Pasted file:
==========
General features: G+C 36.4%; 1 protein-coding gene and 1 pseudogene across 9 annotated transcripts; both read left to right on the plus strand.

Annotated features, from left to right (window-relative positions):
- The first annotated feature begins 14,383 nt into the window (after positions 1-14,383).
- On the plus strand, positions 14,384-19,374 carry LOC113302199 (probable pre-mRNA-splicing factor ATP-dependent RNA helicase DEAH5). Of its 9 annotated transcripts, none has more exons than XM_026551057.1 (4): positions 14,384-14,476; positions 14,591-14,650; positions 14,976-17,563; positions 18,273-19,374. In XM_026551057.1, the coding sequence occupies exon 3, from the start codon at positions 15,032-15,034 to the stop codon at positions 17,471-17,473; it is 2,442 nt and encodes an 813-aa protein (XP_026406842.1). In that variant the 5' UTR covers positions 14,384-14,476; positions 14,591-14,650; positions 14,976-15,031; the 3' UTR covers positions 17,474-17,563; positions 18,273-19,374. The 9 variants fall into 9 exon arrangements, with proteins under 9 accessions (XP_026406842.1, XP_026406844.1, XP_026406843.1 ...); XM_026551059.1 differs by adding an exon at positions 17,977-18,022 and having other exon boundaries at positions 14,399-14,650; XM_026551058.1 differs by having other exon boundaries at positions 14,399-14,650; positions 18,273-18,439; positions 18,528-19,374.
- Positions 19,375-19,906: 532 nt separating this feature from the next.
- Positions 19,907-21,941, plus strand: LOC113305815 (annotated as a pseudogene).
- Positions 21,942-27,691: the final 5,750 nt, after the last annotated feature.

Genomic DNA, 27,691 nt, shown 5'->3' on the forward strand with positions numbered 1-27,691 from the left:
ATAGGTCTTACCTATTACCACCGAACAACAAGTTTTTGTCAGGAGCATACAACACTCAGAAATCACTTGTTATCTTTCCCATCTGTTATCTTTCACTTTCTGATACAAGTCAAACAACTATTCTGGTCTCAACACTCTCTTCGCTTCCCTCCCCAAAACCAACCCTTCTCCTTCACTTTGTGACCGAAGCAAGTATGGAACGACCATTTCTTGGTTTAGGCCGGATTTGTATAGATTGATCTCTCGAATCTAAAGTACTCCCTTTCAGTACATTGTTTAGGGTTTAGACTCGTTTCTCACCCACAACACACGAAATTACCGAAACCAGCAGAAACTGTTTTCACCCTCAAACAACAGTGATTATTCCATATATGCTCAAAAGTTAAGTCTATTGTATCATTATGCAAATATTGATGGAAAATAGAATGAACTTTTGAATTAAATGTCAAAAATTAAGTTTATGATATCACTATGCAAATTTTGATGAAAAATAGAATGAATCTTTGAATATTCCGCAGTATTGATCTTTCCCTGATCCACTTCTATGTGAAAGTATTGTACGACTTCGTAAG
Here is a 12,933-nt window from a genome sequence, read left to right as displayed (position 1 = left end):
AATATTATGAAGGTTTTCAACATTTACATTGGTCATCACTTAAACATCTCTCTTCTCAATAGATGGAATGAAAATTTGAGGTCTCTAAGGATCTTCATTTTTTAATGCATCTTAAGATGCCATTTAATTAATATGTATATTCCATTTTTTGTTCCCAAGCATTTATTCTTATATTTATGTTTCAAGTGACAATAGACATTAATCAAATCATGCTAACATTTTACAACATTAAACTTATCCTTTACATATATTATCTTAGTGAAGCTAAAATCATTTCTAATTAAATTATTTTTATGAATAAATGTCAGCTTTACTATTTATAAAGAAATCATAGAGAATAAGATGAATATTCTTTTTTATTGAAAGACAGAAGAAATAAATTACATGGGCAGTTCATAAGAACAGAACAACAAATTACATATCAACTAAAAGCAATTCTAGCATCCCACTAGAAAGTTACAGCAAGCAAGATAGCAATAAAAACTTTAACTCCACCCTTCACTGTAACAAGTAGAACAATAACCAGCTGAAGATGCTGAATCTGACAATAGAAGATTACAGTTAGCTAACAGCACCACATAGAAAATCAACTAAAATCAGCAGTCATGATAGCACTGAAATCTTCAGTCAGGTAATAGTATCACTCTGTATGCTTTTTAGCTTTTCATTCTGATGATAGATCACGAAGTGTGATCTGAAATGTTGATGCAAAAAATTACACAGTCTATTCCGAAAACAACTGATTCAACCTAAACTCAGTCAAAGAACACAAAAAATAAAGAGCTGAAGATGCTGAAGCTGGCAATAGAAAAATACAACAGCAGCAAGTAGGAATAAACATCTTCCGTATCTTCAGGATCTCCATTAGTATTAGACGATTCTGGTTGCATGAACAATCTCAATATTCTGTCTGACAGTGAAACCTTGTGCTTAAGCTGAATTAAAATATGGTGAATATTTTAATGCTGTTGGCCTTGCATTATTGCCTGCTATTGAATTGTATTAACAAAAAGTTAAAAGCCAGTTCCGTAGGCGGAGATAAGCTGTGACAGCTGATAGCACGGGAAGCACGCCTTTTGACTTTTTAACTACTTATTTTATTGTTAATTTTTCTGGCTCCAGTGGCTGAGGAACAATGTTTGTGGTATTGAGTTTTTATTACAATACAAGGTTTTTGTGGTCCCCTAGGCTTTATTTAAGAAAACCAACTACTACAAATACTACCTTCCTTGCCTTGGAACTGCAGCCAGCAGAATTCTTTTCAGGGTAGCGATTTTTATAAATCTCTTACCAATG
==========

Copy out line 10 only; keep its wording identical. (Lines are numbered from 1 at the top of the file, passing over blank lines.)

Here is a 12,933-nt window from a genome sequence, read left to right as displayed (position 1 = left end):